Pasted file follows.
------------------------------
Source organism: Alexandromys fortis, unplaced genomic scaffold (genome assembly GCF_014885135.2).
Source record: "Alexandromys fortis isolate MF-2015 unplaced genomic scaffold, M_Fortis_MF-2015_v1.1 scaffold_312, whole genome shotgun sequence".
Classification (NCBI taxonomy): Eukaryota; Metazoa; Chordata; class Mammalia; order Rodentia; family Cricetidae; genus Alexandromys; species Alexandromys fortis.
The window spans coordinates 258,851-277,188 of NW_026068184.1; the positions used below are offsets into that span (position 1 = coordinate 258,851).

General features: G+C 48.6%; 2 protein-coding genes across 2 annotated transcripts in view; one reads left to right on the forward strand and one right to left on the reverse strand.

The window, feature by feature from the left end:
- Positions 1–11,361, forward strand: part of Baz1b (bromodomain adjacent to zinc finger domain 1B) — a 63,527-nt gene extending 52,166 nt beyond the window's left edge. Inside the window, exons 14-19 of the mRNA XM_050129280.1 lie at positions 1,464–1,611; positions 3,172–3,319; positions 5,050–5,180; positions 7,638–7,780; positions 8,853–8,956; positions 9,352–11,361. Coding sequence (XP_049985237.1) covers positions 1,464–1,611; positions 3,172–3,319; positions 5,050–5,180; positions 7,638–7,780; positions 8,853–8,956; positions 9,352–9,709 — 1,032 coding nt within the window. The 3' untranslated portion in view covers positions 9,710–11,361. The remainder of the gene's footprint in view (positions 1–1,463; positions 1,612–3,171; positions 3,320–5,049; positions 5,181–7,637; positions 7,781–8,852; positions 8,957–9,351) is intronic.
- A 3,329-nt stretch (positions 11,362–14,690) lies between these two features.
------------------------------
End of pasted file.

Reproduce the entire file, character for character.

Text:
Source organism: Alexandromys fortis, unplaced genomic scaffold (genome assembly GCF_014885135.2).
Source record: "Alexandromys fortis isolate MF-2015 unplaced genomic scaffold, M_Fortis_MF-2015_v1.1 scaffold_312, whole genome shotgun sequence".
Classification (NCBI taxonomy): Eukaryota; Metazoa; Chordata; class Mammalia; order Rodentia; family Cricetidae; genus Alexandromys; species Alexandromys fortis.
The window spans coordinates 258,851-277,188 of NW_026068184.1; the positions used below are offsets into that span (position 1 = coordinate 258,851).

General features: G+C 48.6%; 2 protein-coding genes across 2 annotated transcripts in view; one reads left to right on the forward strand and one right to left on the reverse strand.

The window, feature by feature from the left end:
- Positions 1–11,361, forward strand: part of Baz1b (bromodomain adjacent to zinc finger domain 1B) — a 63,527-nt gene extending 52,166 nt beyond the window's left edge. Inside the window, exons 14-19 of the mRNA XM_050129280.1 lie at positions 1,464–1,611; positions 3,172–3,319; positions 5,050–5,180; positions 7,638–7,780; positions 8,853–8,956; positions 9,352–11,361. Coding sequence (XP_049985237.1) covers positions 1,464–1,611; positions 3,172–3,319; positions 5,050–5,180; positions 7,638–7,780; positions 8,853–8,956; positions 9,352–9,709 — 1,032 coding nt within the window. The 3' untranslated portion in view covers positions 9,710–11,361. The remainder of the gene's footprint in view (positions 1–1,463; positions 1,612–3,171; positions 3,320–5,049; positions 5,181–7,637; positions 7,781–8,852; positions 8,957–9,351) is intronic.
- A 3,329-nt stretch (positions 11,362–14,690) lies between these two features.